Epigenetic marks are involved in childhood allergies and asthma


Published Online: March 12, 2015

Asthma is caused by inherited factors and environmental exposures. To date, genetic factors explain less than 10% of the risk of developing asthma, and although many environmental exposures are associated with asthma, it remains unclear why some individuals develop asthma when exposed to asthma-inducing environmental agents and others remain healthy. Now, in a study recently published study in The Journal of Allergy and Clinical Immunology (JACI), D.A. Schwartz and colleagues present the first results of a study that suggests that epigenetic marks may affect the risk of developing allergies and asthma.

Epigenetic marks are chemicals that bind to DNA that affect the expression of specific genes. These epigenetic marks can be both altered by the environment and can be inherited. Consequently, these epigenetic marks can potentially explain both the association of asthma with environmental exposures and familial inheritance. To study this, the authors of this study focused on a specific epigenetic mark, DNA methylation patterns, in peripheral blood immune cells of inner city children with persistent atopic asthma and healthy controls.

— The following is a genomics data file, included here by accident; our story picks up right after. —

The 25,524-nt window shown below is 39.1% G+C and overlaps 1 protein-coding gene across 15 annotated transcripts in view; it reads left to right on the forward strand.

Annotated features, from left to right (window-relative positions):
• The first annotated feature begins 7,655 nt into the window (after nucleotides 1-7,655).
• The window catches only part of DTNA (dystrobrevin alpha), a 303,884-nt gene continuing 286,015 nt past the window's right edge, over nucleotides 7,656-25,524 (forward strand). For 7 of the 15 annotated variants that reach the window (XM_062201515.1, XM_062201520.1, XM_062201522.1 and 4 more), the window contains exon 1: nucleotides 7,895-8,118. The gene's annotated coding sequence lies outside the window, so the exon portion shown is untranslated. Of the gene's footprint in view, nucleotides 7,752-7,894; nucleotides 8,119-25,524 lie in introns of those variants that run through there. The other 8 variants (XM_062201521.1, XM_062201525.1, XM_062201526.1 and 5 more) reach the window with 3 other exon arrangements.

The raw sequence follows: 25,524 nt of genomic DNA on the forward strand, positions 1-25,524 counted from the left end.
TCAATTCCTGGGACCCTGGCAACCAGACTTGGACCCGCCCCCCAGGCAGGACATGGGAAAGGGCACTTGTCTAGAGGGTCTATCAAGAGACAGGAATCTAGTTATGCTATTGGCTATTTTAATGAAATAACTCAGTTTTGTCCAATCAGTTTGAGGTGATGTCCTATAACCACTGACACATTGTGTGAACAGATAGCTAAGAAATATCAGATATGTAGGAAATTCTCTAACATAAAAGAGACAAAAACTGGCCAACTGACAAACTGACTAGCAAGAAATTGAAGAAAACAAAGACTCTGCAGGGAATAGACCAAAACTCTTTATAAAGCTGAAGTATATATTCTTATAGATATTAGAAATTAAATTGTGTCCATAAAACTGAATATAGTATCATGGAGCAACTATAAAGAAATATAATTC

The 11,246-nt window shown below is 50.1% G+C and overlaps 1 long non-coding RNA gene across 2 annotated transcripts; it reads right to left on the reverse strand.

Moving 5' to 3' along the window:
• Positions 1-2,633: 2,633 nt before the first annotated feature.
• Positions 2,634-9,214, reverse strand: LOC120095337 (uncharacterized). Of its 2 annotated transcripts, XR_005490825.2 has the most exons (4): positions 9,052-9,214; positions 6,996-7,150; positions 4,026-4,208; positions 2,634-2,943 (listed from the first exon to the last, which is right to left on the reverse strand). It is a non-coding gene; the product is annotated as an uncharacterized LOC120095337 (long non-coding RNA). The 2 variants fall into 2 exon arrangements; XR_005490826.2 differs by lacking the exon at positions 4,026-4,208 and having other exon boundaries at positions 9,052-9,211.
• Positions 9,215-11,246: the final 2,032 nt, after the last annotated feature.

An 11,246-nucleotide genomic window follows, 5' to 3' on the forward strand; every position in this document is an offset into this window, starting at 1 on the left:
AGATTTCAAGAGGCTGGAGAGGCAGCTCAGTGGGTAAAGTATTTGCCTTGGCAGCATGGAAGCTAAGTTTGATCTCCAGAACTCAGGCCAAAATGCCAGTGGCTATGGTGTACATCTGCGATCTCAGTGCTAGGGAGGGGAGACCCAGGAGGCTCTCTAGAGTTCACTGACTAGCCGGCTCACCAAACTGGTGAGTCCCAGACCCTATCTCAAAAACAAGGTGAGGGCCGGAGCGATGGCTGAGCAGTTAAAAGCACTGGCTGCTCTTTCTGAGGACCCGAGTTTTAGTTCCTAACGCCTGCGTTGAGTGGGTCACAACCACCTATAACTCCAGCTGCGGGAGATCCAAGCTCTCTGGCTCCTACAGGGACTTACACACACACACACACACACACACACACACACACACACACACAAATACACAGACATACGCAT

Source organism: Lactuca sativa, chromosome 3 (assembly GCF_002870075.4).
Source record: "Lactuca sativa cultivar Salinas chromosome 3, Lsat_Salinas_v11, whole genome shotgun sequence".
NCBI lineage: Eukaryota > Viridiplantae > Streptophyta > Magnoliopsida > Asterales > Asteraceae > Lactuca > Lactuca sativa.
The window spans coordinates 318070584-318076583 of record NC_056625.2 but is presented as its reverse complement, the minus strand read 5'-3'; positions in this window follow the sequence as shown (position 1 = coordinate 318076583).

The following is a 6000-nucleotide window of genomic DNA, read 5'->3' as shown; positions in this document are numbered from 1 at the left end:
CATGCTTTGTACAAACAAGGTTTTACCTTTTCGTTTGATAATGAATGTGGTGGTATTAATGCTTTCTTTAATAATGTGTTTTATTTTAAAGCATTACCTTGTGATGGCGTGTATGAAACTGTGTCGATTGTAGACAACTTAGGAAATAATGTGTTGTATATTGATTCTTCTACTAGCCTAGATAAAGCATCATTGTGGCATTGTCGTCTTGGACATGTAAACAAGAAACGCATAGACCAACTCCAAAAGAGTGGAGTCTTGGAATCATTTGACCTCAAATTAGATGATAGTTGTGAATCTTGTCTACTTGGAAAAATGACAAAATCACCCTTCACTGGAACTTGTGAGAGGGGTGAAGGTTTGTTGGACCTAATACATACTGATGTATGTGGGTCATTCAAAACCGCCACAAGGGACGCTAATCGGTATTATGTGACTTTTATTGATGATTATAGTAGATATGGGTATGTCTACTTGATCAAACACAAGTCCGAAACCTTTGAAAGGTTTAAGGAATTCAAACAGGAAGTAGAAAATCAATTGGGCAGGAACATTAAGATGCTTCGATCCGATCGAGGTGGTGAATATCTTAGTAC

Comparing asthma subjects (N=97) to controls (N=97), the authors found that DNA methylation patterns were associated with allergic asthma in African American inner-city children and that these differences were seen in genes that alter the immune state. They also found that the asthma-associated DNA methylation changes were directly related to changes in gene expression, indicating that these DNA methylation changes are likely to be associated with the development of asthma. These findings were validated in a completely independent population of African American children with asthma.

The results of this study demonstrate that the epigenome is dysregulated in children with asthma. This observation provides a provocative new direction for this disease that might have important mechanistic, therapeutic, and public health implications.
 

The Journal of Allergy and Clinical Immunology (JACI) is an official scientific journal of the AAAAI, and is the most-cited journal in the field of allergy and clinical immunology.

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